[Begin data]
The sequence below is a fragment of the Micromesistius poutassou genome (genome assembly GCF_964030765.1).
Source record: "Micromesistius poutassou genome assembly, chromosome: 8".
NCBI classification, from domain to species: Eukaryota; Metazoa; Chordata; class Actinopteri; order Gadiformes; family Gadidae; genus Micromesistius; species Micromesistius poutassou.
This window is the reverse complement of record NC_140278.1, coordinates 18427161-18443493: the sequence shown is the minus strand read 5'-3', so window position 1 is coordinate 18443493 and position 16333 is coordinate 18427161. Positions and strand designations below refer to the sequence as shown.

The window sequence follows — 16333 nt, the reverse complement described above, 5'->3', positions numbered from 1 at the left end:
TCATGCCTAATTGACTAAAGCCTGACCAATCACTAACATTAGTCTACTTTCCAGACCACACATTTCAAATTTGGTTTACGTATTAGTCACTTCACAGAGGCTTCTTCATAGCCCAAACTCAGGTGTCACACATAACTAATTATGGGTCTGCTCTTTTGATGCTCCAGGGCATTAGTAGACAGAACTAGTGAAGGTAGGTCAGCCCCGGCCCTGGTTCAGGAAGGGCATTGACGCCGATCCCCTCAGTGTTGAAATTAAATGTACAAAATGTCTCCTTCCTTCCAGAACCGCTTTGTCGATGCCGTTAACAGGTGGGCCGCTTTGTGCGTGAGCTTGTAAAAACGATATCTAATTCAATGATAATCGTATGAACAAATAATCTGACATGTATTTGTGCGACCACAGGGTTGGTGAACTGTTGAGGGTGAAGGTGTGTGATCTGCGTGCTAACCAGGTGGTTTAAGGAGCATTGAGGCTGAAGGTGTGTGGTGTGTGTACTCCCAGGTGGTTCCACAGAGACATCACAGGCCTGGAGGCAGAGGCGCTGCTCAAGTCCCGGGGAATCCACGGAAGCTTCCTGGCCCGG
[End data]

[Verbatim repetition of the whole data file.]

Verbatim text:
The sequence below is a fragment of the Micromesistius poutassou genome (genome assembly GCF_964030765.1).
Source record: "Micromesistius poutassou genome assembly, chromosome: 8".
NCBI classification, from domain to species: Eukaryota; Metazoa; Chordata; class Actinopteri; order Gadiformes; family Gadidae; genus Micromesistius; species Micromesistius poutassou.
This window is the reverse complement of record NC_140278.1, coordinates 18427161-18443493: the sequence shown is the minus strand read 5'-3', so window position 1 is coordinate 18443493 and position 16333 is coordinate 18427161. Positions and strand designations below refer to the sequence as shown.

The window sequence follows — 16333 nt, the reverse complement described above, 5'->3', positions numbered from 1 at the left end:
TCATGCCTAATTGACTAAAGCCTGACCAATCACTAACATTAGTCTACTTTCCAGACCACACATTTCAAATTTGGTTTACGTATTAGTCACTTCACAGAGGCTTCTTCATAGCCCAAACTCAGGTGTCACACATAACTAATTATGGGTCTGCTCTTTTGATGCTCCAGGGCATTAGTAGACAGAACTAGTGAAGGTAGGTCAGCCCCGGCCCTGGTTCAGGAAGGGCATTGACGCCGATCCCCTCAGTGTTGAAATTAAATGTACAAAATGTCTCCTTCCTTCCAGAACCGCTTTGTCGATGCCGTTAACAGGTGGGCCGCTTTGTGCGTGAGCTTGTAAAAACGATATCTAATTCAATGATAATCGTATGAACAAATAATCTGACATGTATTTGTGCGACCACAGGGTTGGTGAACTGTTGAGGGTGAAGGTGTGTGATCTGCGTGCTAACCAGGTGGTTTAAGGAGCATTGAGGCTGAAGGTGTGTGGTGTGTGTACTCCCAGGTGGTTCCACAGAGACATCACAGGCCTGGAGGCAGAGGCGCTGCTCAAGTCCCGGGGAATCCACGGAAGCTTCCTGGCCCGG